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Scots Dialect Q's

Bo 24 Oct 97 - 01:31 AM
Murray 24 Oct 97 - 03:42 AM
Bo 25 Oct 97 - 08:13 PM
BK 26 Oct 97 - 12:07 AM
Murray 26 Oct 97 - 05:34 PM
Jon W. 27 Oct 97 - 11:30 AM
Ian 27 Oct 97 - 12:44 PM
Murray 30 Oct 97 - 04:30 AM
Jon W. 30 Oct 97 - 11:48 AM
Murray 31 Oct 97 - 01:30 AM
GUEST,C Dye 17 Aug 00 - 10:42 AM
little john cameron 17 Aug 00 - 11:05 AM
Naemanson 17 Aug 00 - 11:58 AM
Naemanson 17 Aug 00 - 12:00 PM
little john cameron 17 Aug 00 - 12:16 PM
GUEST,C Dye 17 Aug 00 - 12:23 PM
GUEST,C Dye 17 Aug 00 - 12:23 PM
Cobble 17 Aug 00 - 12:32 PM
rabbitrunning 21 Aug 00 - 07:32 PM
GUEST,Louise Franklin 19 Feb 07 - 02:16 PM
John MacKenzie 19 Feb 07 - 02:21 PM
dick greenhaus 19 Feb 07 - 02:25 PM
GUEST,Fraochainn Dubh 19 Feb 07 - 02:29 PM
GUEST,Kieran Campbell, Glasgow 10 Apr 07 - 12:27 PM
Jack Campin 10 Apr 07 - 01:50 PM
GUEST,Wullie 10 Apr 07 - 05:15 PM
Hillheader 10 Apr 07 - 05:26 PM
GUEST 10 Apr 07 - 06:40 PM
GUEST,leeneia 11 Apr 07 - 10:24 AM
Hillheader 11 Apr 07 - 05:39 PM
GUEST,Wullie 11 Apr 07 - 06:26 PM
Abby Sale 11 Apr 07 - 09:33 PM
Hillheader 12 Apr 07 - 02:18 AM
Nigel Parsons 12 Apr 07 - 01:05 PM
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Subject: Scots Dialect Q's
From: Bo
Date: 24 Oct 97 - 01:31 AM

There's a truly great song in the Data Base called "Battle of Sherra-Moor", it's also (some would say more often) called 'Sherramuir'.

I love the version the Corries do of it called 'The Sherramuir Fight'.

Problem is I wonder what some of the words mean.

eg:

'I saw the battle, sair and teugh (sair and teugh = sour and tough???) And reekin-red ran monia a sheugh; (sheugh = ???)

"Wha glaum'd at kingdoms three, man. (glaum'd ???)

(philibegs???)

skyrin tartan trews (skyrin???)

And many a bouk did fa', man! (bouk????)

If anyone can fill in any of the gaps I'd appreciate it.

Bo


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Subject: RE: Scots Dialect Q's
From: Murray
Date: 24 Oct 97 - 03:42 AM

Rough glossary: sair-sore/teugh-tough/reekin-red-smoking red [i.e. with blood]/ mony a sheugh-many a ditch/ cluds-clouds/ glaumed-grabbed/ cockauds-cockades, or cockards, little badges worn in the hat; black, means the Hanoverians/ slaw-slow/bouk-body/hough'd- slashed at the hams to disable [!!]/ kyles-skittles/fey-doomed philibegs-kilts/ skyrin-shining, i.e. brightly coloured/ trews-trousers/ baiginets-bayonets/targe-(Highland) shield/ dows-doves/ swarf-swoon, faint/ crowdie-raw porridge [she's bringing his breakfast]/ cogs-bowls/ brose-real porridge (oatmeal +hot water+ salt etc.)/-- that should do it. Cheers Murray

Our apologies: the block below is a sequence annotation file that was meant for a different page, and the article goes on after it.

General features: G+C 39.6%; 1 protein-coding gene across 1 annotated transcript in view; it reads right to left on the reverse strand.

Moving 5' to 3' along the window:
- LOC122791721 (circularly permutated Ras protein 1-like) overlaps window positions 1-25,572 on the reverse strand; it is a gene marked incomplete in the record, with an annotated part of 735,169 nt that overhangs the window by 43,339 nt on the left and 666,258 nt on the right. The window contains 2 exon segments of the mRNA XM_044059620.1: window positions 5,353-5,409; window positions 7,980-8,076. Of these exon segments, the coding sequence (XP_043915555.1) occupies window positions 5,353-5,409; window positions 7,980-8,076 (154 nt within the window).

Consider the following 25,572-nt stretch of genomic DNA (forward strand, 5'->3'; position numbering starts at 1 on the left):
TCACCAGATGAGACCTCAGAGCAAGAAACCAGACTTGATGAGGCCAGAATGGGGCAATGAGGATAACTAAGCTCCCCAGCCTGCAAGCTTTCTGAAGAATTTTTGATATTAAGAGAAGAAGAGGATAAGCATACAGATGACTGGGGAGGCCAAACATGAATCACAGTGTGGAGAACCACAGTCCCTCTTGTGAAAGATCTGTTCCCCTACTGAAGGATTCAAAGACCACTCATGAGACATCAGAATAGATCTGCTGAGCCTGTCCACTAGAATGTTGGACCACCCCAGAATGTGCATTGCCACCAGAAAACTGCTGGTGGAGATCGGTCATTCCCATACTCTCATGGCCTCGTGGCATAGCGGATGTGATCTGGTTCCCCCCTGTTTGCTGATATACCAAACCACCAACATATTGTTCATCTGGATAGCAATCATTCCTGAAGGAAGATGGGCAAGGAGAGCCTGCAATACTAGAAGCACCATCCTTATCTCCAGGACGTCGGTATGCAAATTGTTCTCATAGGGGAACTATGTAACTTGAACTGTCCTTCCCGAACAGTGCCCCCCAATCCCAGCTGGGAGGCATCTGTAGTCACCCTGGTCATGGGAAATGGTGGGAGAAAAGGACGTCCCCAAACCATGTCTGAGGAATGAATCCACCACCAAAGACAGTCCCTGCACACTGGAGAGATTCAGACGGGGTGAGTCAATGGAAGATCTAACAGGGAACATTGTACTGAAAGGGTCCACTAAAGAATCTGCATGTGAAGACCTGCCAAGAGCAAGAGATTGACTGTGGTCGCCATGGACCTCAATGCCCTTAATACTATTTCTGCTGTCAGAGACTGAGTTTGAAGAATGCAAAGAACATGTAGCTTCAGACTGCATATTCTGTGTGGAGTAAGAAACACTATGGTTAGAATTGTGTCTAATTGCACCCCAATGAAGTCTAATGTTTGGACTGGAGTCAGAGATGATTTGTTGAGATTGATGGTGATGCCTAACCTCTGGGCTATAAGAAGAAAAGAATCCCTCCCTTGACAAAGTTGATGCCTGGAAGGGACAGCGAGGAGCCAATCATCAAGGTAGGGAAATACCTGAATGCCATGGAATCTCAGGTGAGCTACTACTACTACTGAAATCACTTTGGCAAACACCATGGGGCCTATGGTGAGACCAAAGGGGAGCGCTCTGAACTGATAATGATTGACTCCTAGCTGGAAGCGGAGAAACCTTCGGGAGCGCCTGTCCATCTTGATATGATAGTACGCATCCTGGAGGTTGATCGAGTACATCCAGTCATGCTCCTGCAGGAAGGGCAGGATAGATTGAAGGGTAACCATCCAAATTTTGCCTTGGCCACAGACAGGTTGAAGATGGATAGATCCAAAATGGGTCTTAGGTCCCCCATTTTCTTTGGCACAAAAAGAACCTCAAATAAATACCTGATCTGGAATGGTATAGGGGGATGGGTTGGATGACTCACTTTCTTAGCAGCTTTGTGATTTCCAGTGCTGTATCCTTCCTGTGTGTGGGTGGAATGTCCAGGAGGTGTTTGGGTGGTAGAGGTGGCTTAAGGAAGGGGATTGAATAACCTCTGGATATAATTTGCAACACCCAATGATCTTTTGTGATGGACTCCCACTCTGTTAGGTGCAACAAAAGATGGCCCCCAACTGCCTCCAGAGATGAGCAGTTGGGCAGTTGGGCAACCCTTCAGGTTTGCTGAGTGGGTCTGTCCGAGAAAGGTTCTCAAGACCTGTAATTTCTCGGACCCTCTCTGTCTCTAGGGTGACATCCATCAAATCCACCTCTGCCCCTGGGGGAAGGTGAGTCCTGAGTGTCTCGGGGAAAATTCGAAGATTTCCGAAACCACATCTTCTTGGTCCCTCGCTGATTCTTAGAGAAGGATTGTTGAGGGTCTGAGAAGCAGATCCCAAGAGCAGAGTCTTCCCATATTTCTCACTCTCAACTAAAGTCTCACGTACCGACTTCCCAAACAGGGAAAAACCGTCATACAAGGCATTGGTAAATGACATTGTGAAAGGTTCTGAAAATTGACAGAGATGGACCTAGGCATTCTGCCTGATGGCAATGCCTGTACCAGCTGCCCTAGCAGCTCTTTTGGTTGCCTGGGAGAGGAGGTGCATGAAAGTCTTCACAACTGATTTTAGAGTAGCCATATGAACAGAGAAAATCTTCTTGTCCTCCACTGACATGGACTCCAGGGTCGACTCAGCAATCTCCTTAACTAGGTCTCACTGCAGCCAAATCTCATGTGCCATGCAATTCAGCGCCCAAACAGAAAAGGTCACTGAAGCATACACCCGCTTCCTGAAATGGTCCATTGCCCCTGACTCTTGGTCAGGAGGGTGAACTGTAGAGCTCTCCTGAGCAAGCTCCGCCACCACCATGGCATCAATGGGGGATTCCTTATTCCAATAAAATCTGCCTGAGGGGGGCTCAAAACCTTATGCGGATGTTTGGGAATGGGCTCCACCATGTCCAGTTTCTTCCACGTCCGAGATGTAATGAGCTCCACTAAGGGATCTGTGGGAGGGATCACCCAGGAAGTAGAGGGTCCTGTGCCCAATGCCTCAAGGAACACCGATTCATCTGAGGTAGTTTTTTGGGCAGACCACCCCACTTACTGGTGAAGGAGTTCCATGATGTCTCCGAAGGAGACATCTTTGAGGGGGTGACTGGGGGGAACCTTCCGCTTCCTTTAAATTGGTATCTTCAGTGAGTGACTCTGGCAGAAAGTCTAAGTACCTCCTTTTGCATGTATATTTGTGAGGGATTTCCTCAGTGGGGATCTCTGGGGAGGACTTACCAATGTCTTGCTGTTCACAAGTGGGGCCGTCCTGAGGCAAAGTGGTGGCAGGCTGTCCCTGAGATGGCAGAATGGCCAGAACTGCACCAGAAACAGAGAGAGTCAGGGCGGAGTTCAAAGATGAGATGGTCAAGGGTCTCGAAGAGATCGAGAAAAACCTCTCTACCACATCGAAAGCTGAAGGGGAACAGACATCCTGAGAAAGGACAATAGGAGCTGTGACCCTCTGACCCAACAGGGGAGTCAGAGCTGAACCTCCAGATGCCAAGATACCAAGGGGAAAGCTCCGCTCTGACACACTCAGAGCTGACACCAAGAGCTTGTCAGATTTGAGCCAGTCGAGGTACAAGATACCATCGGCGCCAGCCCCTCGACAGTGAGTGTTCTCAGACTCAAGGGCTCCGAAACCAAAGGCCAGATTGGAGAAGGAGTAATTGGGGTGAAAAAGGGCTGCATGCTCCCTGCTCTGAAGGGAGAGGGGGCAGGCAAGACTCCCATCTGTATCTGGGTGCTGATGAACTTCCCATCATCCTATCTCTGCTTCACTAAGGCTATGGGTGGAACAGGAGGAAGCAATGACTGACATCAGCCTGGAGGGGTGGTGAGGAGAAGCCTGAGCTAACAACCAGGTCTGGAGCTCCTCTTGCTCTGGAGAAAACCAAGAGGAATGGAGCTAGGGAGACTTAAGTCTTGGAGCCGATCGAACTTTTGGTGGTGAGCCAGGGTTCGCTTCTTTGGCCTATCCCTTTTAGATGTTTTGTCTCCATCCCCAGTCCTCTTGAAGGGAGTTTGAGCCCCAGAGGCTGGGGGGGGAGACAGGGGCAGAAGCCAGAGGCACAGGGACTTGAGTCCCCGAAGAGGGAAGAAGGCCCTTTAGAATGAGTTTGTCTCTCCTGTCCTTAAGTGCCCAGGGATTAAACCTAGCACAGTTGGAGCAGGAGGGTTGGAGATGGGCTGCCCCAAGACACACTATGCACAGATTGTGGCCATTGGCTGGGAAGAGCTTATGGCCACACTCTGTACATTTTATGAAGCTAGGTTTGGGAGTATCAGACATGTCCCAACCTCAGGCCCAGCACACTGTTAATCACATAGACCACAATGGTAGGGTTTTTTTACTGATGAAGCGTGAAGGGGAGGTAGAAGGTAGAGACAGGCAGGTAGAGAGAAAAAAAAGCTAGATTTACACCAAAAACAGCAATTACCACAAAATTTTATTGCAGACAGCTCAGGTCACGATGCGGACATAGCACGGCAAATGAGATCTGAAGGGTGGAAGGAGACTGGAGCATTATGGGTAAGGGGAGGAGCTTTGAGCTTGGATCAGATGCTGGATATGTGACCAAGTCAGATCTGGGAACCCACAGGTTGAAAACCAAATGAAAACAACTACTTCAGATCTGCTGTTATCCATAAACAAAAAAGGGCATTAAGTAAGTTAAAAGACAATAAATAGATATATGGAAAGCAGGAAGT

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Subject: RE: Scots Dialect Q's
From: Bo
Date: 25 Oct 97 - 08:13 PM

Swiftly and masterfully done sir!

Thanx

bo


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Subject: RE: Scots Dialect Q's
From: BK
Date: 26 Oct 97 - 12:07 AM

Murray: Fantastic!! Could you do a similar translation for "twa recruitin' sairgents?" I'm sure its likely in the data base. Super song, but who understands much of the words?

Cheers, BK


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Subject: RE: Scots Dialect Q's
From: Murray
Date: 26 Oct 97 - 05:34 PM

It is in the DT, filename TWAREDCRU. A couple of expressions are glossed there, and other that may puzzle are: fleg - take fright/ owsen - oxen/ -- I don't see anything else. By the way, the word "ole" in stanzas 2 & 4 has to be a misprint for "old", though Jeannie Robertson, like everyone else, sings "auld". It's a great song, I agree.Cheers Murray


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Subject: RE: Scots Dialect Q's
From: Jon W.
Date: 27 Oct 97 - 11:30 AM

Make that file name TWARECRU, Murray.

A couple more items: The Black Watch was (is?) an elite unit, the Forty Twa (or forty and twa) more common. This song reminds me of the TV ads recruiting folks to the US Army - they use a lot of the same arguments in a modern setting.


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Subject: RE: Scots Dialect Q's
From: Ian
Date: 27 Oct 97 - 12:44 PM

Jon - I don't understand your comment about the Forty Twa - surely the sargeants just got 42 recruits. Of course, the Black Watch is the 42nd regiment as remembered in the other song: Wha saw the forty second ?
Wha saw them rin awa' ?
Wha saw the forty second?
Ower the heid o' Broomie Law

- generally heard sung by regiments other than the Black Watch!


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Subject: RE: Scots Dialect Q's
From: Murray
Date: 30 Oct 97 - 04:30 AM

The sgts got 42 recruits, but I think it's just a kind of a pun on the number of the regiment. Ian's verse has several versions, e.g. Wha saw the forty-second,/ Wha saw them gang awa',/ Wha saw the forty-second,/ Mairchin' doon the Broomielaw. / Some o' them had buits an' stockins,/ some o' them had nane at a',/ Some o' them had umberellas [4 syllables!]/ Mairchin' doon the Broomielaw.


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Subject: RE: Scots Dialect Q's
From: Jon W.
Date: 30 Oct 97 - 11:48 AM

I stand corrected - I take most of my knowledge of this stuff from the songs I hear, and I sometimes assume too much. What are the complete lyrics to the song about the Broomielaw?


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Subject: RE: Scots Dialect Q's
From: Murray
Date: 31 Oct 97 - 01:30 AM

Look up the DT, filename MARCH42--I've got 4 or 5 versions there, and Dick added another.